Prayer and Insolence Isaiah 37:5-7, 10-11, 14-20 , 21b, Matthew 7:6-8,
Isaiah 37:26-29, 36-38
When we stand up against the Devil we should never expect him to just turn tail and run! Likely there will be a face off, and so it was with Hezekiah. Isaiah gave Hezekiah a “good” promise from the Lord (37:5-7) but the nasty king of Assyria sent more messengers to Hezekiah with new threats that ridiculed him and his God (37:10-11). Hezekiah prays again…this time on his face! The Devil always mixes truth with a lie…and so do his people. It was true that no gods had prevailed against Assyria’s attacks; however, in prayer, rather than panic, Hezekiah realizes that their gods were only wood and stone. YHWH is the only one true and living God! (37:15-20)
God also made it clear that the reason He was going to execute judgment on the prideful and arrogant king was because Hezekiah prayed (37:21b). Prayer changes things. So why wait so long before we engage in it? No prayer—no power! Jesus said to ask, to seek and to knock. The knocking part is the persistence and the self-control of praying.
Just as God told Hezekiah why He would be answering his prayer, He tells Hezekiah why the king of Assyria is about ready to be drawn like a magnet to his home country and slaughtered. “Because you rage against me and because your insolence (rude and disrespectful behavior) has reached my ears”. A fool says in his heart there is no God. Psalm 14:1 The King of Assyria was a fool and he died like one: worshipping a false god in a cursed temple and slaughtered by his own sons for the greed of succeeding him as king.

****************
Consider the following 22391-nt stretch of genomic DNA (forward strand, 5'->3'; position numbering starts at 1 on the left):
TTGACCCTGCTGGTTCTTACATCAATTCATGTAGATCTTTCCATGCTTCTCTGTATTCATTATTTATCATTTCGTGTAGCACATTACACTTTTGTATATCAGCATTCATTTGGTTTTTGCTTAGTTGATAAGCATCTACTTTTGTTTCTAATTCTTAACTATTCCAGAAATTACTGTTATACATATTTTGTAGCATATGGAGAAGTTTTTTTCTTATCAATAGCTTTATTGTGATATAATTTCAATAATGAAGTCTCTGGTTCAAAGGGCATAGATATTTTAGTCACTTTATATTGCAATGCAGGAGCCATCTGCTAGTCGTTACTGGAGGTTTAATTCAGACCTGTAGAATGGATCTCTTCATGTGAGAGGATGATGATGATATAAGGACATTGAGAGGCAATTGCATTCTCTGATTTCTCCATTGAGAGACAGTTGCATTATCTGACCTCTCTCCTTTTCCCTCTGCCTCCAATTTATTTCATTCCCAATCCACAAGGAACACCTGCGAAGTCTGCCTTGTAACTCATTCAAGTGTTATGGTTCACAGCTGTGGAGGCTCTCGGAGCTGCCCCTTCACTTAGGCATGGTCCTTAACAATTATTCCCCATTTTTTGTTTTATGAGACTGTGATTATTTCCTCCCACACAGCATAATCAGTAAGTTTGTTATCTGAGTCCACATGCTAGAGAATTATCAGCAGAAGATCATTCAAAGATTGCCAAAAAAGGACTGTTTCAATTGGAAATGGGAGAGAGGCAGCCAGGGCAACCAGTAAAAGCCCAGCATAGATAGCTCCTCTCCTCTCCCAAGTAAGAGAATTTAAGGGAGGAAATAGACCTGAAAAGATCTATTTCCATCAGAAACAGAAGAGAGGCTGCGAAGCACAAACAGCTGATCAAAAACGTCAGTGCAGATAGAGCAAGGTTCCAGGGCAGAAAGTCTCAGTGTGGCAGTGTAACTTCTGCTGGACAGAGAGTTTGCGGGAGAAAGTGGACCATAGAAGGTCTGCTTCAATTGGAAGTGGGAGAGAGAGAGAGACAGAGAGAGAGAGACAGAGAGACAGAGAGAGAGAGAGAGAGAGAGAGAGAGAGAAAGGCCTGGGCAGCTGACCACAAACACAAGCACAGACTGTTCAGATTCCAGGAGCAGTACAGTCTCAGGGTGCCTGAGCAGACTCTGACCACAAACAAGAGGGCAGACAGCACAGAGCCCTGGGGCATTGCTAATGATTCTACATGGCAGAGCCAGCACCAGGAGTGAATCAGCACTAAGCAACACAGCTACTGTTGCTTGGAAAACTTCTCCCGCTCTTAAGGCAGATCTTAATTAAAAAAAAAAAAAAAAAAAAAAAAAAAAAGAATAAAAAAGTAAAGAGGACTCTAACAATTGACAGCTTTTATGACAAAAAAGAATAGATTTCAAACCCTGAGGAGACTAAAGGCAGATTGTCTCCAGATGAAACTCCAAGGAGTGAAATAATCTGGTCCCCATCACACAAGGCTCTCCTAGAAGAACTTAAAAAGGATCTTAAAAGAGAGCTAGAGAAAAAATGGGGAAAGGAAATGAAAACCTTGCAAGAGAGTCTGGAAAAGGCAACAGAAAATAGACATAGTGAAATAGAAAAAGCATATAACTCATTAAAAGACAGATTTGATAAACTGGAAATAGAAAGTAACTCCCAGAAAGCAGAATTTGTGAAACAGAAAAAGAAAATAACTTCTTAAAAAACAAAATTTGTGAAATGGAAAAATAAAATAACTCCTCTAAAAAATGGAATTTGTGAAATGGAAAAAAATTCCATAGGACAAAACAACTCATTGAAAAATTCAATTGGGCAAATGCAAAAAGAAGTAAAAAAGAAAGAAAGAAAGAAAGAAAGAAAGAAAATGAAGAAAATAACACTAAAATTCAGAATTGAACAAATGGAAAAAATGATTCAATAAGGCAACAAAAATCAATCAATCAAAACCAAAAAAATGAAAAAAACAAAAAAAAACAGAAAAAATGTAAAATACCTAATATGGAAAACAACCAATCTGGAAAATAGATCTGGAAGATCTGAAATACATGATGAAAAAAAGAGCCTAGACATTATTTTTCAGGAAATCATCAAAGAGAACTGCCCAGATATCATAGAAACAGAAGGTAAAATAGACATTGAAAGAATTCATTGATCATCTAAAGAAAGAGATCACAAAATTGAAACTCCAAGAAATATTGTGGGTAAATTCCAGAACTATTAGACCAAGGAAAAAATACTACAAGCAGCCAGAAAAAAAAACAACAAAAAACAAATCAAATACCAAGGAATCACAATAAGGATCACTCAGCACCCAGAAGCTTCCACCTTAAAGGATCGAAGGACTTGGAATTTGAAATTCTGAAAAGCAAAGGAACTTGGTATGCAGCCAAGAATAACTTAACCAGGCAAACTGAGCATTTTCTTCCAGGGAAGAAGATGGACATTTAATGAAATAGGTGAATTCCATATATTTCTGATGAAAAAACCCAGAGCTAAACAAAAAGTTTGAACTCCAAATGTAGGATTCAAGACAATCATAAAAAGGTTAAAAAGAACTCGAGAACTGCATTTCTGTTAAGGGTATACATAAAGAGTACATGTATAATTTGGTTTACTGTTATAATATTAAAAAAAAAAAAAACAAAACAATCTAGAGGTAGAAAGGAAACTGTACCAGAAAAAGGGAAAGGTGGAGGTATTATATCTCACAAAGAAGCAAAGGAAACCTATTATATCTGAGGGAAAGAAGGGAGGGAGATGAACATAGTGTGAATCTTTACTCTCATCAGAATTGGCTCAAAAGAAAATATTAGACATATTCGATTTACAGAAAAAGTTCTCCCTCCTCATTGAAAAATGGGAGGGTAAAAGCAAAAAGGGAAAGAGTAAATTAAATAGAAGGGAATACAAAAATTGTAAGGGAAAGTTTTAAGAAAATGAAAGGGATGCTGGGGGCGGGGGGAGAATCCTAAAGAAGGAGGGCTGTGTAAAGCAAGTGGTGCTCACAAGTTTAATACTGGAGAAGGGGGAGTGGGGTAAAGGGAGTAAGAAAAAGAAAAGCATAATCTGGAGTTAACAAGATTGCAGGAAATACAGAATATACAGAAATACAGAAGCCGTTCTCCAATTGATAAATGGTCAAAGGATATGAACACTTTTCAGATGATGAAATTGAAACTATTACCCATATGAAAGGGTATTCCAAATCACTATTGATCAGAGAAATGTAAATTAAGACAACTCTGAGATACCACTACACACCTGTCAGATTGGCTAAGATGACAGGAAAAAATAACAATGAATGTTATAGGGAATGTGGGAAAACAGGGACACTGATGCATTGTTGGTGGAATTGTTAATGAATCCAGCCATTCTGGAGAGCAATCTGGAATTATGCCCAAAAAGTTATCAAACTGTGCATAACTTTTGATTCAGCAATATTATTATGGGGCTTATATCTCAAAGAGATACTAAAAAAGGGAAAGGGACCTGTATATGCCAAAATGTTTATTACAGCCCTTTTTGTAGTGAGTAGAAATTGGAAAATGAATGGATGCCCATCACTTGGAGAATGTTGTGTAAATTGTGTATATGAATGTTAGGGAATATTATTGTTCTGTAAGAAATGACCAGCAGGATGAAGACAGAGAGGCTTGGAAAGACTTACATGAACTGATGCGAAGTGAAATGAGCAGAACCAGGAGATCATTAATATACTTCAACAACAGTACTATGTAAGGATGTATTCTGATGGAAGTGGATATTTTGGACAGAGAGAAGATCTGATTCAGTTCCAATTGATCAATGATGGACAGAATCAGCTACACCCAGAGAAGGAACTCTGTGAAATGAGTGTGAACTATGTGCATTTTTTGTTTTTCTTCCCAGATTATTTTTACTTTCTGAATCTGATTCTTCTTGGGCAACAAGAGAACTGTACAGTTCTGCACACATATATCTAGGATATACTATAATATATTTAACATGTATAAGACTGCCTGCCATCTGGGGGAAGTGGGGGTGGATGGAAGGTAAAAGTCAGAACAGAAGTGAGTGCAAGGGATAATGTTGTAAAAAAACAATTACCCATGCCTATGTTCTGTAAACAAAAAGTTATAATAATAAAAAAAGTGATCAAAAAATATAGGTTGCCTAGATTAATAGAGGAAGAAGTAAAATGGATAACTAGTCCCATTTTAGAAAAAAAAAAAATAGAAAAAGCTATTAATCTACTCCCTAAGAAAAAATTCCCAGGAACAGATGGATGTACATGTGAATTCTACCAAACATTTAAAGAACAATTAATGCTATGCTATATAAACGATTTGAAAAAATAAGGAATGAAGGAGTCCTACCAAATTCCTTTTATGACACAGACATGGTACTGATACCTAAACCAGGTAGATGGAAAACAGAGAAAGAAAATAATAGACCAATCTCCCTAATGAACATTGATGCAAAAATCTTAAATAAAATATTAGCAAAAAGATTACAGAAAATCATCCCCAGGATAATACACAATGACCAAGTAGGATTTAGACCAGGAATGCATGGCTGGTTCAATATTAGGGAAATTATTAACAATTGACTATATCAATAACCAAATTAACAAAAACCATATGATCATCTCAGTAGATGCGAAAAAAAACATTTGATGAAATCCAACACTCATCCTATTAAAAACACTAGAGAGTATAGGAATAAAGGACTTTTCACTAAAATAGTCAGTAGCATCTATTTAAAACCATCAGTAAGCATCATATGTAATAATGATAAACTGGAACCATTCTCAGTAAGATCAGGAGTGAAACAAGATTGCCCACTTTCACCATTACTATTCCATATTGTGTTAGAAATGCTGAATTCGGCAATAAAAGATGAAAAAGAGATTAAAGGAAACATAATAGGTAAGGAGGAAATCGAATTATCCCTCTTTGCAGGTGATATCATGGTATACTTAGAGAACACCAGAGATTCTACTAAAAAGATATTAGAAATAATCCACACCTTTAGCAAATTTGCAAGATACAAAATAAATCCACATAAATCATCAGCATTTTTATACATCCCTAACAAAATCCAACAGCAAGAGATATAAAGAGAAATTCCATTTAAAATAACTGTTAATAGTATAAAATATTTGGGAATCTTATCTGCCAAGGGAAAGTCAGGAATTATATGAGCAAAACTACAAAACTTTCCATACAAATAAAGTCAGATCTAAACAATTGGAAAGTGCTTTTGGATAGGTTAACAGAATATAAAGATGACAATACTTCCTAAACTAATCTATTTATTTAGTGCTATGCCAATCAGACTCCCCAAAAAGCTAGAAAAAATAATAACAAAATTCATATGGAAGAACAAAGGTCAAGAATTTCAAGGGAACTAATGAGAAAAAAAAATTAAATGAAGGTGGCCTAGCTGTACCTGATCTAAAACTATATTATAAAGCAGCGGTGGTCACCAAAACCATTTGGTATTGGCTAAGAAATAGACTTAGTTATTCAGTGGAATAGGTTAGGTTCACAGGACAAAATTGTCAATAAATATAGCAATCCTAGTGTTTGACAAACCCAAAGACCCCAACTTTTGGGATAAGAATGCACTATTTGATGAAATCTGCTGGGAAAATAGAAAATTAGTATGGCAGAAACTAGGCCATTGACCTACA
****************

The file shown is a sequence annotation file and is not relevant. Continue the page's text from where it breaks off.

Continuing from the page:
“Good” Isaiah 38:1-2,7-8, 21, 39:6-8 James 5:16, Romans 8:28
God was moving on with His plan to destroy Assyria and to drive His rebellious children into Babylonian captivity. Despite Hezekiah’s “good” reign as king the people he reigned over were unfaithful and needed to be disciplined. God would take Hezekiah home and judgment would commence, but Hezekiah prayed for healing so God granted him15 years of peace and prosperity demonstrated by his own shadow falling ten steps behind him. Thus, there was a blessing to a people that deserved a curse. See why we should vote for God fearing leaders? (So what’s happening in America?)
God’s plan of judgment would come in 15 years and He revealed that plan to Hezekiah. “Good” was the kings response. “Good” because Hezekiah understood that no one is “good” but God alone (Mark 10:18) and what He has declared will be as it is regardless of man’s attempts… accept through prayer and faithfulness. And for these “all things do work together for “good”. Romans 8:28